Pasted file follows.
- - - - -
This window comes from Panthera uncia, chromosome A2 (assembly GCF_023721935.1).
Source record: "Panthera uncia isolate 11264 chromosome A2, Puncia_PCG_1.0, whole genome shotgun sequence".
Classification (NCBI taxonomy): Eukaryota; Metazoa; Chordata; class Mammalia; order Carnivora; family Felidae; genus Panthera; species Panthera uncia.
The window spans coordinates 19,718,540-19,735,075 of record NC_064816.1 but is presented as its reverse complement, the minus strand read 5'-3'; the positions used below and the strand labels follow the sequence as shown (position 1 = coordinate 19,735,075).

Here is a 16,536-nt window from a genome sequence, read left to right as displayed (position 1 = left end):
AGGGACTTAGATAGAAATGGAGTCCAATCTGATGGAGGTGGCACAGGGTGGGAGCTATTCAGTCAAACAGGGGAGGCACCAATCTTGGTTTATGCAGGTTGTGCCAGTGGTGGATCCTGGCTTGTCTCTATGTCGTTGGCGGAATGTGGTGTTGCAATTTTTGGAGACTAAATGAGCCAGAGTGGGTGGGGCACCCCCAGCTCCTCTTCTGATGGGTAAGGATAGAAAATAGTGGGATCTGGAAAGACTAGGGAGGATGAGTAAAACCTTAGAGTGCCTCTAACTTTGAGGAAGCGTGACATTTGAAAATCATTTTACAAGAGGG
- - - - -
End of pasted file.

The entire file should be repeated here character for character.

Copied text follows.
This window comes from Panthera uncia, chromosome A2 (assembly GCF_023721935.1).
Source record: "Panthera uncia isolate 11264 chromosome A2, Puncia_PCG_1.0, whole genome shotgun sequence".
Classification (NCBI taxonomy): Eukaryota; Metazoa; Chordata; class Mammalia; order Carnivora; family Felidae; genus Panthera; species Panthera uncia.
The window spans coordinates 19,718,540-19,735,075 of record NC_064816.1 but is presented as its reverse complement, the minus strand read 5'-3'; the positions used below and the strand labels follow the sequence as shown (position 1 = coordinate 19,735,075).

Here is a 16,536-nt window from a genome sequence, read left to right as displayed (position 1 = left end):
AGGGACTTAGATAGAAATGGAGTCCAATCTGATGGAGGTGGCACAGGGTGGGAGCTATTCAGTCAAACAGGGGAGGCACCAATCTTGGTTTATGCAGGTTGTGCCAGTGGTGGATCCTGGCTTGTCTCTATGTCGTTGGCGGAATGTGGTGTTGCAATTTTTGGAGACTAAATGAGCCAGAGTGGGTGGGGCACCCCCAGCTCCTCTTCTGATGGGTAAGGATAGAAAATAGTGGGATCTGGAAAGACTAGGGAGGATGAGTAAAACCTTAGAGTGCCTCTAACTTTGAGGAAGCGTGACATTTGAAAATCATTTTACAAGAGGG